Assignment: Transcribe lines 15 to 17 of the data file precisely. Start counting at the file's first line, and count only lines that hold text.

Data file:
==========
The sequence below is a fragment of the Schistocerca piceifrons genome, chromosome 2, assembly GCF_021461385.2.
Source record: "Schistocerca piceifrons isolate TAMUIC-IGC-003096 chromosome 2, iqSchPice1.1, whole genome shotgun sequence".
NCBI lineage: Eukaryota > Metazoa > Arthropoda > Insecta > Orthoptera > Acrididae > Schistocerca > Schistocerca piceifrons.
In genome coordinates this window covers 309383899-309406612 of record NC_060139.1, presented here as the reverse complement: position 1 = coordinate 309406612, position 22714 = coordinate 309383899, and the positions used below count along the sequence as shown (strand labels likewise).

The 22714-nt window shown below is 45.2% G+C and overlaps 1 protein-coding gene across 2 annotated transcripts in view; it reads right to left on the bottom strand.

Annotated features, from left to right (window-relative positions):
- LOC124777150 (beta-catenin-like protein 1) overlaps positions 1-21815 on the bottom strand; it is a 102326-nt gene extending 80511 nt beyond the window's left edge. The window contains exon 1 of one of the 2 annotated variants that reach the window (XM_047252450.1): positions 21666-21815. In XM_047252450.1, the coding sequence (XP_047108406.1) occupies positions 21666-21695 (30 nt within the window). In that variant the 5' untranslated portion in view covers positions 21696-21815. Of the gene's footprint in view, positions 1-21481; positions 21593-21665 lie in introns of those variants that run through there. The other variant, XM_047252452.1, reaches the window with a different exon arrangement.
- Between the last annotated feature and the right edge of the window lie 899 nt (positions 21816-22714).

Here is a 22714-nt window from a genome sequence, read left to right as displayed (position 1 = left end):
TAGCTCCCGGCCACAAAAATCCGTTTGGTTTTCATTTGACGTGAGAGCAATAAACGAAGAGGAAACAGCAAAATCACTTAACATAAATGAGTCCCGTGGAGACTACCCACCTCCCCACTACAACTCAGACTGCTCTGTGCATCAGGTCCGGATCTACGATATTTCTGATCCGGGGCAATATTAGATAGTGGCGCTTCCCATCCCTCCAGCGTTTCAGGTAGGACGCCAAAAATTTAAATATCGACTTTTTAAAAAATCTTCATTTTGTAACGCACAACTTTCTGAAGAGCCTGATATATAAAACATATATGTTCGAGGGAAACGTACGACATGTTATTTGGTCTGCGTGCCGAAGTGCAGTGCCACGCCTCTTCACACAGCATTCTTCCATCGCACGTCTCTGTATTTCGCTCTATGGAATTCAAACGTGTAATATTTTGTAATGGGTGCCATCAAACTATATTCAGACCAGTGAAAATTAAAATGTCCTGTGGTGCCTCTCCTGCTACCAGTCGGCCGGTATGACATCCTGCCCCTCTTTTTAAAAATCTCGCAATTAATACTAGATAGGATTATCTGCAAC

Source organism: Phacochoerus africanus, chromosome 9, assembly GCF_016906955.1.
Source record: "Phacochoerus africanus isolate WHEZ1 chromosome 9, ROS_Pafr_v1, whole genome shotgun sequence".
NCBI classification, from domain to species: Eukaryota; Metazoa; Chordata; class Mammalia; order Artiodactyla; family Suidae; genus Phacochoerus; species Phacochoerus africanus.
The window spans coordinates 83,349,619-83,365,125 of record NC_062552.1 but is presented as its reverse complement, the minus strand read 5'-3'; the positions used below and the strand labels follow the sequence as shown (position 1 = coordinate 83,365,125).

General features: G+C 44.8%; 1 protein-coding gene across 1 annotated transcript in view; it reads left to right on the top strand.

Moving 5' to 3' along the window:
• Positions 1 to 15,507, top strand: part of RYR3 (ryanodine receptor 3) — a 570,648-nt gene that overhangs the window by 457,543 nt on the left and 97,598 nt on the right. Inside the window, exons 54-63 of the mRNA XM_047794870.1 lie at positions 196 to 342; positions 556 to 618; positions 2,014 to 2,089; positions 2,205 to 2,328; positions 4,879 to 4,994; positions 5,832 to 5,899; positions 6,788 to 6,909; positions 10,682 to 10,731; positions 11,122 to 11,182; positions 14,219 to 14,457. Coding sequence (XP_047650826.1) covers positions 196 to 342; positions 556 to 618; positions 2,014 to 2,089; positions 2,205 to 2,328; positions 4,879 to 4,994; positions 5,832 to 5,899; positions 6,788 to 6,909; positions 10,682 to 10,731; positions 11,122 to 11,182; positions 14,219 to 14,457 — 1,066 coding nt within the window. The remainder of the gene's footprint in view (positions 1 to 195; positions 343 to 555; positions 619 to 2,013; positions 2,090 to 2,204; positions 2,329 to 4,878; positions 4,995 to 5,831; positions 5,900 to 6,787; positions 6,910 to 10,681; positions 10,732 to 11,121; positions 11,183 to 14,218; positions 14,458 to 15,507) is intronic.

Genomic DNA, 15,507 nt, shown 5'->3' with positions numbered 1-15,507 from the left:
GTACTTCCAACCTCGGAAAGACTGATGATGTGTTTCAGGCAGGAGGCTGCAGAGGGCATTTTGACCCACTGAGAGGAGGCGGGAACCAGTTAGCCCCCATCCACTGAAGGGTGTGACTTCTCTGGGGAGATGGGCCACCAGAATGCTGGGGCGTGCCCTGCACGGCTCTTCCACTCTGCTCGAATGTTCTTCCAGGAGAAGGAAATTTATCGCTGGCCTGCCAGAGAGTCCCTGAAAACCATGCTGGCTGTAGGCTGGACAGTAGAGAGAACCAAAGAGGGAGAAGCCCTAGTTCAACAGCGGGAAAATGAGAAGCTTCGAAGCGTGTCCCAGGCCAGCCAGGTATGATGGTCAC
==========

General features: G+C 44.8%; 1 protein-coding gene across 1 annotated transcript in view; it reads left to right on the top strand.

Moving 5' to 3' along the window:
• Positions 1 to 15,507, top strand: part of RYR3 (ryanodine receptor 3) — a 570,648-nt gene that overhangs the window by 457,543 nt on the left and 97,598 nt on the right. Inside the window, exons 54-63 of the mRNA XM_047794870.1 lie at positions 196 to 342; positions 556 to 618; positions 2,014 to 2,089; positions 2,205 to 2,328; positions 4,879 to 4,994; positions 5,832 to 5,899; positions 6,788 to 6,909; positions 10,682 to 10,731; positions 11,122 to 11,182; positions 14,219 to 14,457. Coding sequence (XP_047650826.1) covers positions 196 to 342; positions 556 to 618; positions 2,014 to 2,089; positions 2,205 to 2,328; positions 4,879 to 4,994; positions 5,832 to 5,899; positions 6,788 to 6,909; positions 10,682 to 10,731; positions 11,122 to 11,182; positions 14,219 to 14,457 — 1,066 coding nt within the window. The remainder of the gene's footprint in view (positions 1 to 195; positions 343 to 555; positions 619 to 2,013; positions 2,090 to 2,204; positions 2,329 to 4,878; positions 4,995 to 5,831; positions 5,900 to 6,787; positions 6,910 to 10,681; positions 10,732 to 11,121; positions 11,183 to 14,218; positions 14,458 to 15,507) is intronic.